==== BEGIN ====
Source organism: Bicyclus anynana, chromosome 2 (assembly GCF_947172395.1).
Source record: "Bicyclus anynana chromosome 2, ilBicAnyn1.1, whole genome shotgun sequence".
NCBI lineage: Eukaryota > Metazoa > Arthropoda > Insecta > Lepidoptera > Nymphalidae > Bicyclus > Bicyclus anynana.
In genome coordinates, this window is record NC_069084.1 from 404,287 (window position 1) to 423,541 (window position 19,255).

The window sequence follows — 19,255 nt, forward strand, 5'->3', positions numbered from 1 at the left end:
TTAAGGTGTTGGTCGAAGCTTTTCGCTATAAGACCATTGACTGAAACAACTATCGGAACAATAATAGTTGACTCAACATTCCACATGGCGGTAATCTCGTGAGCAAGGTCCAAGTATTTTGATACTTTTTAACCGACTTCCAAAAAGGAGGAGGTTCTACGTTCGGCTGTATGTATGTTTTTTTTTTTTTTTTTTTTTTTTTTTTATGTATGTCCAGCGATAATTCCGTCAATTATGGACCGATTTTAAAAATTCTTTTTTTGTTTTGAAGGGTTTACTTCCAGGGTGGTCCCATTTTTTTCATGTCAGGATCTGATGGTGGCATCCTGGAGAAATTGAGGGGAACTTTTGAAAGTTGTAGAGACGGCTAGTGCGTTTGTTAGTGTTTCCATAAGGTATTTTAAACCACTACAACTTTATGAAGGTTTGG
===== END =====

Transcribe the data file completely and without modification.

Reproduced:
Source organism: Bicyclus anynana, chromosome 2 (assembly GCF_947172395.1).
Source record: "Bicyclus anynana chromosome 2, ilBicAnyn1.1, whole genome shotgun sequence".
NCBI lineage: Eukaryota > Metazoa > Arthropoda > Insecta > Lepidoptera > Nymphalidae > Bicyclus > Bicyclus anynana.
In genome coordinates, this window is record NC_069084.1 from 404,287 (window position 1) to 423,541 (window position 19,255).

The window sequence follows — 19,255 nt, forward strand, 5'->3', positions numbered from 1 at the left end:
TTAAGGTGTTGGTCGAAGCTTTTCGCTATAAGACCATTGACTGAAACAACTATCGGAACAATAATAGTTGACTCAACATTCCACATGGCGGTAATCTCGTGAGCAAGGTCCAAGTATTTTGATACTTTTTAACCGACTTCCAAAAAGGAGGAGGTTCTACGTTCGGCTGTATGTATGTTTTTTTTTTTTTTTTTTTTTTTTTTTTATGTATGTCCAGCGATAATTCCGTCAATTATGGACCGATTTTAAAAATTCTTTTTTTGTTTTGAAGGGTTTACTTCCAGGGTGGTCCCATTTTTTTCATGTCAGGATCTGATGGTGGCATCCTGGAGAAATTGAGGGGAACTTTTGAAAGTTGTAGAGACGGCTAGTGCGTTTGTTAGTGTTTCCATAAGGTATTTTAAACCACTACAACTTTATGAAGGTTTGG